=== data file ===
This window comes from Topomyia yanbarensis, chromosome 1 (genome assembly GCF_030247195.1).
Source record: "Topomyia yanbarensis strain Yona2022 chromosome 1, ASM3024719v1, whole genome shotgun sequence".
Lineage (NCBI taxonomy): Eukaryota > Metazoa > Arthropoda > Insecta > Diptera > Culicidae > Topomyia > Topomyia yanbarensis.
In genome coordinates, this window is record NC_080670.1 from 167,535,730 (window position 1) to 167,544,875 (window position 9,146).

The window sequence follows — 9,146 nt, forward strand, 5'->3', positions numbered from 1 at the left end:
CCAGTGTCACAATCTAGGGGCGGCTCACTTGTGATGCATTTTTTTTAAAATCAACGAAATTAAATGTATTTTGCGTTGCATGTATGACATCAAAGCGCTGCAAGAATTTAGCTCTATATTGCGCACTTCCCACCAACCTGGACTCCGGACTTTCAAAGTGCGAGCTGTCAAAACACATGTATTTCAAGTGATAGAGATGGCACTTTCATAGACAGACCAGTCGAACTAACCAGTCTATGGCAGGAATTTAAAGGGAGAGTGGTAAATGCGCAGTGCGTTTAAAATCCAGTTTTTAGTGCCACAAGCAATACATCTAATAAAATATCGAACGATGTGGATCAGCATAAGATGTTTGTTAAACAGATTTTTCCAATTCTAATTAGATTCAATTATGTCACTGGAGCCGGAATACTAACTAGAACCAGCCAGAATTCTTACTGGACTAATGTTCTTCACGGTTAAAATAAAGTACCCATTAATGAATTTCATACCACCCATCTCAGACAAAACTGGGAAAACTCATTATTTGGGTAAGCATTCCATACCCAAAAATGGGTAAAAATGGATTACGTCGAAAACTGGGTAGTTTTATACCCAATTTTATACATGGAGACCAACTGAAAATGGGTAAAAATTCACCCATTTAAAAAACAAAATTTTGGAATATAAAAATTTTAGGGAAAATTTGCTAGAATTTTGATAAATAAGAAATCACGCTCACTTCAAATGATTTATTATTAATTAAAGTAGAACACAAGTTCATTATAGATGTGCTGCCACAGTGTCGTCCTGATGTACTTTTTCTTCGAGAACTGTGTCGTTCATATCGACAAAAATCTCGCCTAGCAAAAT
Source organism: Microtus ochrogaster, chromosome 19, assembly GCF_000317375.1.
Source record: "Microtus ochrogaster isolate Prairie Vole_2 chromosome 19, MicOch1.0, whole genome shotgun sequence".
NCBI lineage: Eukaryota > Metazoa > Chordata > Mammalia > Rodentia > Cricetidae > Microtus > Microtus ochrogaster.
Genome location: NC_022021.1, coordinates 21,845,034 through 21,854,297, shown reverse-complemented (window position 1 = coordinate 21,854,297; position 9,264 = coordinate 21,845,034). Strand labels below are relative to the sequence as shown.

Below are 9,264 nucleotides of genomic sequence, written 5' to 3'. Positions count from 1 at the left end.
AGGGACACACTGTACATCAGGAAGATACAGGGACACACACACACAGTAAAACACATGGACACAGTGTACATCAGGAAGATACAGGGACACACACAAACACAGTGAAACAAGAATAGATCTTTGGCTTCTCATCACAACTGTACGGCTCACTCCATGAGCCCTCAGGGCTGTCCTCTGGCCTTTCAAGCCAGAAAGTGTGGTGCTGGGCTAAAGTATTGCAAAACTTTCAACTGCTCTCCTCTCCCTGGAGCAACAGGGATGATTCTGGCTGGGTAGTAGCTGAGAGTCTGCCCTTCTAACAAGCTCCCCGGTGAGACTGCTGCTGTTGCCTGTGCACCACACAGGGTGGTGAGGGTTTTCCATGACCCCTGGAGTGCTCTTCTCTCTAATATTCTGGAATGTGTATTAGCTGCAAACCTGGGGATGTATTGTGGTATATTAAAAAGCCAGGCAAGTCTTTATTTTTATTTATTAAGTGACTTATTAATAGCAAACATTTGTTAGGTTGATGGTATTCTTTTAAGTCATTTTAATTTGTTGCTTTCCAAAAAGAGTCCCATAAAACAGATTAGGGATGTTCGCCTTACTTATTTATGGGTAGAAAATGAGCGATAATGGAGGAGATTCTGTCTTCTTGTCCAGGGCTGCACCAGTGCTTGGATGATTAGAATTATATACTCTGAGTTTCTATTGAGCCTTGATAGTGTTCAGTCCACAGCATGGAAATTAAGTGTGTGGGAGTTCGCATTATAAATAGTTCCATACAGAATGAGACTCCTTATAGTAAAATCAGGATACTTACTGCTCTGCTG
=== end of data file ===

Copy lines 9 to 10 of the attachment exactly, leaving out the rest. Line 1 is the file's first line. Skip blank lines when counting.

NCBI lineage: Eukaryota > Metazoa > Chordata > Mammalia > Rodentia > Cricetidae > Microtus > Microtus ochrogaster.
Genome location: NC_022021.1, coordinates 21,845,034 through 21,854,297, shown reverse-complemented (window position 1 = coordinate 21,854,297; position 9,264 = coordinate 21,845,034). Strand labels below are relative to the sequence as shown.